• Recent news is typically harder to find academic sources for. Therefore, it might be better to look at local sources for information to add to the History section. I would suggest at least a sentence on the island's votes on the Scottish independence referendum and Brexit. Z1720 (talk) 16:10, 27 December 2023 (UTC)[reply]
Orkney voted 63.2% 'Remain' and 67.2% 'No' but this data is not broken down by individual island. I am pretty sure this doesn't happen even for local authority elections, Shapinsay being part of the North Isles ward. See also Constitutional status of Orkney, Shetland and the Western Isles. Ben MacDui 13:48, 28 December 2023 (UTC)[reply]

I was doing some tidying up and came across Irvine's Blaeu's Maps of the Northern Isles. I'd rather forgotten about it - I purchased it a few years after the Shapinsay FAC and used it on a few other articles. There are some snippets about the 17th century I can add. Not much perhaps but "happy is the land that has no history". Ben MacDui 12:08, 30 December 2023 (UTC)[reply]

I am not aware of any further issues needing attention. Please indicate any I may have missed. Ben MacDui 17:00, 6 January 2024 (UTC)[reply]

The article is much improved. I would now rate it as Keep as FA. Coldupnorth (talk) 15:10, 10 January 2024 (UTC)[reply]

Is there anything more that can be added about the flora - the two reserves? Is the island all grassland and meadows? Are there any trees? Cas Liber (talk · contribs) 19:54, 15 January 2024 (UTC)[reply]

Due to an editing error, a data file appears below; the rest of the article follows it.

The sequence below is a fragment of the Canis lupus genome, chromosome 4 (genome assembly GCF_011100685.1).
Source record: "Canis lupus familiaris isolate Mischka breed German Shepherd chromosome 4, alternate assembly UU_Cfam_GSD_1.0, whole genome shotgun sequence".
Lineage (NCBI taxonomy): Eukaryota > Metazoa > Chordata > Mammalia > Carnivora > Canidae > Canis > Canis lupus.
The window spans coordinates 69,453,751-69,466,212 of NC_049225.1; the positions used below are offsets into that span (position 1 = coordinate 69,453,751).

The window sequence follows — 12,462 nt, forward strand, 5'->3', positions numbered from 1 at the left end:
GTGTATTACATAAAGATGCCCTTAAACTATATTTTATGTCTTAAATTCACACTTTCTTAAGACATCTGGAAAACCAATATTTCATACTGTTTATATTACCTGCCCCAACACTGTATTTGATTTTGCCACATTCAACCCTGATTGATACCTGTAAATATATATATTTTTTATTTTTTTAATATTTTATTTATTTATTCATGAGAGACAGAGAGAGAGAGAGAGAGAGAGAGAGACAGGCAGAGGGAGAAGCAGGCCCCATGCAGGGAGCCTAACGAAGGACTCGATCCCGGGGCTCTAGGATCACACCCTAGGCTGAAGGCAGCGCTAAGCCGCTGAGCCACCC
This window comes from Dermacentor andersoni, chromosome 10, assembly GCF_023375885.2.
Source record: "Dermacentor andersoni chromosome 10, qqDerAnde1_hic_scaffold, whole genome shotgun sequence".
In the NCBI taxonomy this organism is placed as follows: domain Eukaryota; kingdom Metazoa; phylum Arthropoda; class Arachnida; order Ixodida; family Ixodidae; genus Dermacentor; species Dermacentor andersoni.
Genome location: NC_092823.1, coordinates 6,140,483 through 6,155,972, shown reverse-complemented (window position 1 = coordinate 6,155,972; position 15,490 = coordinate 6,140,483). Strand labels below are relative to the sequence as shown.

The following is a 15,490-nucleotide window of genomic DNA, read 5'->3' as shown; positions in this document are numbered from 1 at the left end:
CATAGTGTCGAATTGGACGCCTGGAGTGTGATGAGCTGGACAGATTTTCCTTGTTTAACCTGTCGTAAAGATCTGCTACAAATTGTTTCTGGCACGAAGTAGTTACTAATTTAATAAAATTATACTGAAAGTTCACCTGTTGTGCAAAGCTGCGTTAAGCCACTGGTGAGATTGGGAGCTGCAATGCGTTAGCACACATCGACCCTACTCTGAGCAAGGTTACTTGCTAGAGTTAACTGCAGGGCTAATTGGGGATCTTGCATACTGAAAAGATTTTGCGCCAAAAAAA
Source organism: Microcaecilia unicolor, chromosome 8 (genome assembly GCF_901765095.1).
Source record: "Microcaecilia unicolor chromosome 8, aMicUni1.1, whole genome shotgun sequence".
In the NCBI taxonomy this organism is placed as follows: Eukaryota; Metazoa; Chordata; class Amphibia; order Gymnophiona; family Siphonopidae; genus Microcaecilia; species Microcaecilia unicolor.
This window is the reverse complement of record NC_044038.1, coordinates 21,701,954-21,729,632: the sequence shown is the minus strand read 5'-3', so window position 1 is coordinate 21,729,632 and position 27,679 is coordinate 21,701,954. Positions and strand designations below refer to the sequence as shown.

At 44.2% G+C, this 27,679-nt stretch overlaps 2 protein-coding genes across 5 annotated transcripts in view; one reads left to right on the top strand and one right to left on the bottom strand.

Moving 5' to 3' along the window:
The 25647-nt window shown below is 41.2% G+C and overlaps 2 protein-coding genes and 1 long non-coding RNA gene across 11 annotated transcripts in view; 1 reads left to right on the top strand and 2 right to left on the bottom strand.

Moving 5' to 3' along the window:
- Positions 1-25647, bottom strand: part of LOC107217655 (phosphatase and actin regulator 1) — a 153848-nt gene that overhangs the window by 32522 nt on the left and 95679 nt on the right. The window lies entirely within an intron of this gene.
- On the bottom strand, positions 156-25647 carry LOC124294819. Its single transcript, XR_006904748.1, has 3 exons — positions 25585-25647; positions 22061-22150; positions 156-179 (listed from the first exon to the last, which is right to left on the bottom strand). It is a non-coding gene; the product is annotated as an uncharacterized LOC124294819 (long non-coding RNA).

Orkney has very few stands of trees other than at Happy Valley on the Mianland and Shapinsay is pretty much all grass. I will however have a hunt for some more info soonest. Ben MacDui 17:29, 27 January 2024 (UTC)[reply]
Casliber There is a decent picture here. If you scroll down you can see a woman with a red jacket walking through the landscape described as “a patchwork of lush grazing interspersed with fields of barley”. The summer wildflowers are a sight but there is nothing particularly special about Shapinsay from that point of view, at least afaik. The list of flower species is borrowed from the main Orkney article. The nature reserves seem to be shy about the details of the flora. I added some bumblebee info too. Ben MacDui 10:20, 28 January 2024 (UTC)[reply]

@Ben MacDui: are you still working on this article? The last edit was in January. I think there's still some information that can be added in the "History" and the Demography section can be updated with the latest census figures. Z1720 (talk) 22:17, 3 March 2024 (UTC)[reply]

@Z1720: I'd be happy to continue working on this but (1) per the above the new census data has not yet appeared and (2) if you can make a suggestion or two about what aspects of the history are worth adding I can look into that. Ben MacDui 17:25, 5 March 2024 (UTC)[reply]
@Ben MacDui: I am not too familiar with this topic, so I am not sure what to specifically suggest. However, there must be some post-1980 events that have happened at this location. Is there anything significant in terms of natural disasters, political events, the completion or discontinue of major infrastructure projects, and political events might be information that you could add to the article. Z1720 (talk) 14:17, 8 March 2024 (UTC)[reply]